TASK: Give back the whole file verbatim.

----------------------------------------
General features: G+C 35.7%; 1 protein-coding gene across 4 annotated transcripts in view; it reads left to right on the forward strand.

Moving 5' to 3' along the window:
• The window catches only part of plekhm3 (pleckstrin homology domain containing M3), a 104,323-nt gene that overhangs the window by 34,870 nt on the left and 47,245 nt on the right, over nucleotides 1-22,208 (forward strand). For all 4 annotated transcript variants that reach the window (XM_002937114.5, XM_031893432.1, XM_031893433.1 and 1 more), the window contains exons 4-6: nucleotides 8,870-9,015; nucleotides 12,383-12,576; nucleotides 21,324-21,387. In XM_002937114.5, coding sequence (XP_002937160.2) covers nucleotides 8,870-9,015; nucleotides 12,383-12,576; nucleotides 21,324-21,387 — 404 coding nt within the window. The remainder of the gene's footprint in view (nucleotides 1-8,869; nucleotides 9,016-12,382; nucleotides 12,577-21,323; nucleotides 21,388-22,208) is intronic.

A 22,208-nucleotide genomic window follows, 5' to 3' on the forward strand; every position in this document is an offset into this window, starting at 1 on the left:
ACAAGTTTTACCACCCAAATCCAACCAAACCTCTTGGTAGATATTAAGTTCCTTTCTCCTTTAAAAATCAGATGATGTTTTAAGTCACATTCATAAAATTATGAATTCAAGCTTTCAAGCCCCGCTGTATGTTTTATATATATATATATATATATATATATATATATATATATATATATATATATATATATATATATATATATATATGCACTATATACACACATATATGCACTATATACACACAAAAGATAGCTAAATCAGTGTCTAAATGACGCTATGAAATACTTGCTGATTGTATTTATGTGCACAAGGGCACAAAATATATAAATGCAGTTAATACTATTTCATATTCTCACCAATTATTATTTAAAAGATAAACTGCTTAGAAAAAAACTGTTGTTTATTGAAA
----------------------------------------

General features: G+C 35.7%; 1 protein-coding gene across 4 annotated transcripts in view; it reads left to right on the forward strand.

Moving 5' to 3' along the window:
• The window catches only part of plekhm3 (pleckstrin homology domain containing M3), a 104,323-nt gene that overhangs the window by 34,870 nt on the left and 47,245 nt on the right, over nucleotides 1-22,208 (forward strand). For all 4 annotated transcript variants that reach the window (XM_002937114.5, XM_031893432.1, XM_031893433.1 and 1 more), the window contains exons 4-6: nucleotides 8,870-9,015; nucleotides 12,383-12,576; nucleotides 21,324-21,387. In XM_002937114.5, coding sequence (XP_002937160.2) covers nucleotides 8,870-9,015; nucleotides 12,383-12,576; nucleotides 21,324-21,387 — 404 coding nt within the window. The remainder of the gene's footprint in view (nucleotides 1-8,869; nucleotides 9,016-12,382; nucleotides 12,577-21,323; nucleotides 21,388-22,208) is intronic.

A 22,208-nucleotide genomic window follows, 5' to 3' on the forward strand; every position in this document is an offset into this window, starting at 1 on the left:
ACAAGTTTTACCACCCAAATCCAACCAAACCTCTTGGTAGATATTAAGTTCCTTTCTCCTTTAAAAATCAGATGATGTTTTAAGTCACATTCATAAAATTATGAATTCAAGCTTTCAAGCCCCGCTGTATGTTTTATATATATATATATATATATATATATATATATATATATATATATATATATATATATATATATATATATATATGCACTATATACACACATATATGCACTATATACACACAAAAGATAGCTAAATCAGTGTCTAAATGACGCTATGAAATACTTGCTGATTGTATTTATGTGCACAAGGGCACAAAATATATAAATGCAGTTAATACTATTTCATATTCTCACCAATTATTATTTAAAAGATAAACTGCTTAGAAAAAAACTGTTGTTTATTGAAA